Arizona Medical Malpractice Statutes And Exceptions

Every day, Maricopa County residents trust their health and their lives to medical professionals. Whether going in for a routine physical, undergoing surgery or being treated for an unexpected injury or illness, the chance for a medical error to occur is real. Sometimes, such a problem is immediately obvious. Other times, it can be months or even years before one is aware of a doctor error. No matter when the problem becomes known, it is important for patients to know that they have options for recourse.

The Facts About Medical Malpractice Lawsuits

According to Becker's Hospital Review, there were a total of 12,142 medical malpractice payouts in the United States in 2012 totalling $3.6 billion. Only 5% of those payouts were from judgements while 93% were from out-of-court settlements. Death, permanent injury and conditions requiring lifelong care, such as brain injuries, were the most common problems associated with the suits.

The types of errors were many with misdiagnosis topping the list. Complications related to surgeries and treatments followed closely behind. Other errors leading to lawsuits included problem with obstetrics, medications, patient monitoring and anesthesia.

Arizona Statutes

The state of Arizona has a standard two-year statute of limitations for personal injury lawsuits. Medical malpractice suits are a form of personal injury cases and therefore fall under this law.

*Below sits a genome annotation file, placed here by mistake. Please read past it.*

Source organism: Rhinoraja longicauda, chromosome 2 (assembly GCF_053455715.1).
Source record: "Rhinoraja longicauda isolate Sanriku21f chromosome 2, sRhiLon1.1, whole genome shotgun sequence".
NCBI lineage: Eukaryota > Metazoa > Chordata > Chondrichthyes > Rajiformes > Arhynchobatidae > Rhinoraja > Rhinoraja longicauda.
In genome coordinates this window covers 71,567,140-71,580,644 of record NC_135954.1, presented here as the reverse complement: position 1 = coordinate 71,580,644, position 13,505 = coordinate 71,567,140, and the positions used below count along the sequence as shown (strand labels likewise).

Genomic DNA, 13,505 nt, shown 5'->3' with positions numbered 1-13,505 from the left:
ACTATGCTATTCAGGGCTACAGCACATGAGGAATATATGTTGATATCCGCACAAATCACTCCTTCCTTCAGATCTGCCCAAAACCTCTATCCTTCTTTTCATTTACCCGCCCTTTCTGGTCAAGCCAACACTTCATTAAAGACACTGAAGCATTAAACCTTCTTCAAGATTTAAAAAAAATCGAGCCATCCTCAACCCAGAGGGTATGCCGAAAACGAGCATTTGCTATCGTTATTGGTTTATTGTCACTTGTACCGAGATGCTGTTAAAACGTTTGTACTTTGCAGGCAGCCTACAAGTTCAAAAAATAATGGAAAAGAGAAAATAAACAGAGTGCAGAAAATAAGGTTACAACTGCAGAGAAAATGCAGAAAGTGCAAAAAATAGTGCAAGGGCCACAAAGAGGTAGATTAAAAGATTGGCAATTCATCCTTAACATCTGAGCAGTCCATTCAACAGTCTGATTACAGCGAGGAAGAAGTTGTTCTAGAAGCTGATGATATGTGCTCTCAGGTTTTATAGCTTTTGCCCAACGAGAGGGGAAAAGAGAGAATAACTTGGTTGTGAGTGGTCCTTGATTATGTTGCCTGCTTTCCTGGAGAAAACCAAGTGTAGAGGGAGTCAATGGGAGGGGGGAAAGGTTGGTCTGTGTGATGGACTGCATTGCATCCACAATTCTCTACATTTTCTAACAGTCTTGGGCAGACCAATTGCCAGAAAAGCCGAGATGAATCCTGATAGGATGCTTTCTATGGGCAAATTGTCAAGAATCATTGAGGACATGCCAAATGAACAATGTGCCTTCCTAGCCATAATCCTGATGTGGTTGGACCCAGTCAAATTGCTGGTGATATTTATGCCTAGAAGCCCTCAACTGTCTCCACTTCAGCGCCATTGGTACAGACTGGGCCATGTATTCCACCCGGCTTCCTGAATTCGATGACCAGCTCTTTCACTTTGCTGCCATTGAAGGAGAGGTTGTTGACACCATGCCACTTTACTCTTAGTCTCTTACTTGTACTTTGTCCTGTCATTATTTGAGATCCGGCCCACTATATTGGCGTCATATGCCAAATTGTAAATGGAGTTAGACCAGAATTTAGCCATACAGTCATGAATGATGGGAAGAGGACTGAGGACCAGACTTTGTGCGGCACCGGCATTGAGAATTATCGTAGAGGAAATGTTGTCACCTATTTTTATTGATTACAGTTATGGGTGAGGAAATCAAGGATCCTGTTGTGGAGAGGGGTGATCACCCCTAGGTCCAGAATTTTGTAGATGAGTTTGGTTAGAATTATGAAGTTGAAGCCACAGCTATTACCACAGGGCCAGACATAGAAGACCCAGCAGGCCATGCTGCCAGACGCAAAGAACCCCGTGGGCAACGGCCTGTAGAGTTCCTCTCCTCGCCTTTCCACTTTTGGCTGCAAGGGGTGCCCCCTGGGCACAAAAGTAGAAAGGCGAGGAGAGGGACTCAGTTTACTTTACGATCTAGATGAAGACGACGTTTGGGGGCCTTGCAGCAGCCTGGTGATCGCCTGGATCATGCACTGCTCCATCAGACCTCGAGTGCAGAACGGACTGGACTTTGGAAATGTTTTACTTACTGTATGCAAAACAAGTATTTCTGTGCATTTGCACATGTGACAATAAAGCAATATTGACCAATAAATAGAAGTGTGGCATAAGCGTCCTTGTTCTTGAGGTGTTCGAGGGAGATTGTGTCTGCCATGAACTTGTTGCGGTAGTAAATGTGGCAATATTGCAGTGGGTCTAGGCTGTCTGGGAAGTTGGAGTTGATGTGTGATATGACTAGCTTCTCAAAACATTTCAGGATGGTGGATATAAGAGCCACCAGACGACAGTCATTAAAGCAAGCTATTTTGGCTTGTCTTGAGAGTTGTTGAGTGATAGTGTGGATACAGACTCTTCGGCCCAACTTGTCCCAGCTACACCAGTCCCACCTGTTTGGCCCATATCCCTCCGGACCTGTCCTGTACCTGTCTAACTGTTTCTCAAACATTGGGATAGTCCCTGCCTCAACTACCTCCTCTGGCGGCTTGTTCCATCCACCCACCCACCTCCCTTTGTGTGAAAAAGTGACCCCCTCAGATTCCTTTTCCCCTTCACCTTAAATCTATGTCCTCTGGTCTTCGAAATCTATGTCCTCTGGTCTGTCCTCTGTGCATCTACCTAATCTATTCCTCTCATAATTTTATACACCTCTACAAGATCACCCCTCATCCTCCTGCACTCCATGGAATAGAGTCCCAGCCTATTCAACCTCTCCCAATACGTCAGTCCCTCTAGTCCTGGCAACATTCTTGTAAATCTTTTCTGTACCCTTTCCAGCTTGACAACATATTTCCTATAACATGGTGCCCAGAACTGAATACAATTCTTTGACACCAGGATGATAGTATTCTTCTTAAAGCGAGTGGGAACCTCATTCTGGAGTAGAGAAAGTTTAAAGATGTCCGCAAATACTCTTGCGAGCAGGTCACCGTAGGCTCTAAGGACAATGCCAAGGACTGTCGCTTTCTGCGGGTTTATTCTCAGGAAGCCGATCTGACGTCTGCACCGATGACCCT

The two-year date is determined based upon when the "cause of action accrues", which is the date upon which you are first able to sue. In most cases, this is the date that the error or death occurred. There are, however, three key exceptions to this statute.

  • The "discovery rule" states that the statute of limitations begins when the error is first known or "discovered", which may not be as soon as it actually occurs
  • For errors involving minors, the two-year statute begins on the date of their eighteenth birthday
  • Different statutes govern suits brought against a state entity or a state employee

A missed or wrong diagnosis is a good example of a medical error that is not known at the time it occurs. It is not typically discovered under the proper diagnosis actually happens. Sadly, this can be quite some time after the error.

For cases with state employees or entities as defendants, the original notice of suit must be served within 180 days of the cause of action accrual. The notice must include all claim details and provide an amount that plaintiff requests to settle the claim. If this notice is denied, the suit must be brought to court within one year of accrual.

It is important for patients to note that a doctor or other provider may be a state employee without them realizing it. If a particular hospital or program is run by the state, for example, the medical professionals involved or working there are commonly state employees. Therefore, understanding the special exceptions to the statutes for state employees is of prime importance.

Time Is Of The Essence

Given Arizona state statutes, it is important for anyone who is or suspects they are the victim of a medical error to contact an attorney as soon as possible. Waiting too long could mean the difference between obtaining proper compensation and obtaining nothing at all.